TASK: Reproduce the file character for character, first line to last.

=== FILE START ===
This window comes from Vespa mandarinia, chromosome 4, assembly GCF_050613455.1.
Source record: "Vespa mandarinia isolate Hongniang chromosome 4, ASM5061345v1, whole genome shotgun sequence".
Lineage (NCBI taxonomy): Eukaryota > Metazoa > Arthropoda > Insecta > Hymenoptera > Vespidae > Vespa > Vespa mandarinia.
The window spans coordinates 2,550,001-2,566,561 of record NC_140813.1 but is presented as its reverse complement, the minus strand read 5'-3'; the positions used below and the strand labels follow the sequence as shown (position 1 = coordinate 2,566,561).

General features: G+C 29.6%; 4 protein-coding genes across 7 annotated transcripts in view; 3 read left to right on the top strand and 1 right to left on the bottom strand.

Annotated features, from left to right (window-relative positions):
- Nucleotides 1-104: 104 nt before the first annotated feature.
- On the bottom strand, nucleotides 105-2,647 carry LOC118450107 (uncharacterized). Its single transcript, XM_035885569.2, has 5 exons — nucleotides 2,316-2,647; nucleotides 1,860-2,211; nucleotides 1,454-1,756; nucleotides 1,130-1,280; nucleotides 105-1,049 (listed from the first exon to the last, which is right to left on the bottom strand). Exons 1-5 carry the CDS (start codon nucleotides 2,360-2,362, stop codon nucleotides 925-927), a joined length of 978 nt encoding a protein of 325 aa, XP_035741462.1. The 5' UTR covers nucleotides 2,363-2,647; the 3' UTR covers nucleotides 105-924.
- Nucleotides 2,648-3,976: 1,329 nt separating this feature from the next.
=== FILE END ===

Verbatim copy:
This window comes from Vespa mandarinia, chromosome 4, assembly GCF_050613455.1.
Source record: "Vespa mandarinia isolate Hongniang chromosome 4, ASM5061345v1, whole genome shotgun sequence".
Lineage (NCBI taxonomy): Eukaryota > Metazoa > Arthropoda > Insecta > Hymenoptera > Vespidae > Vespa > Vespa mandarinia.
The window spans coordinates 2,550,001-2,566,561 of record NC_140813.1 but is presented as its reverse complement, the minus strand read 5'-3'; the positions used below and the strand labels follow the sequence as shown (position 1 = coordinate 2,566,561).

General features: G+C 29.6%; 4 protein-coding genes across 7 annotated transcripts in view; 3 read left to right on the top strand and 1 right to left on the bottom strand.

Annotated features, from left to right (window-relative positions):
- Nucleotides 1-104: 104 nt before the first annotated feature.
- On the bottom strand, nucleotides 105-2,647 carry LOC118450107 (uncharacterized). Its single transcript, XM_035885569.2, has 5 exons — nucleotides 2,316-2,647; nucleotides 1,860-2,211; nucleotides 1,454-1,756; nucleotides 1,130-1,280; nucleotides 105-1,049 (listed from the first exon to the last, which is right to left on the bottom strand). Exons 1-5 carry the CDS (start codon nucleotides 2,360-2,362, stop codon nucleotides 925-927), a joined length of 978 nt encoding a protein of 325 aa, XP_035741462.1. The 5' UTR covers nucleotides 2,363-2,647; the 3' UTR covers nucleotides 105-924.
- Nucleotides 2,648-3,976: 1,329 nt separating this feature from the next.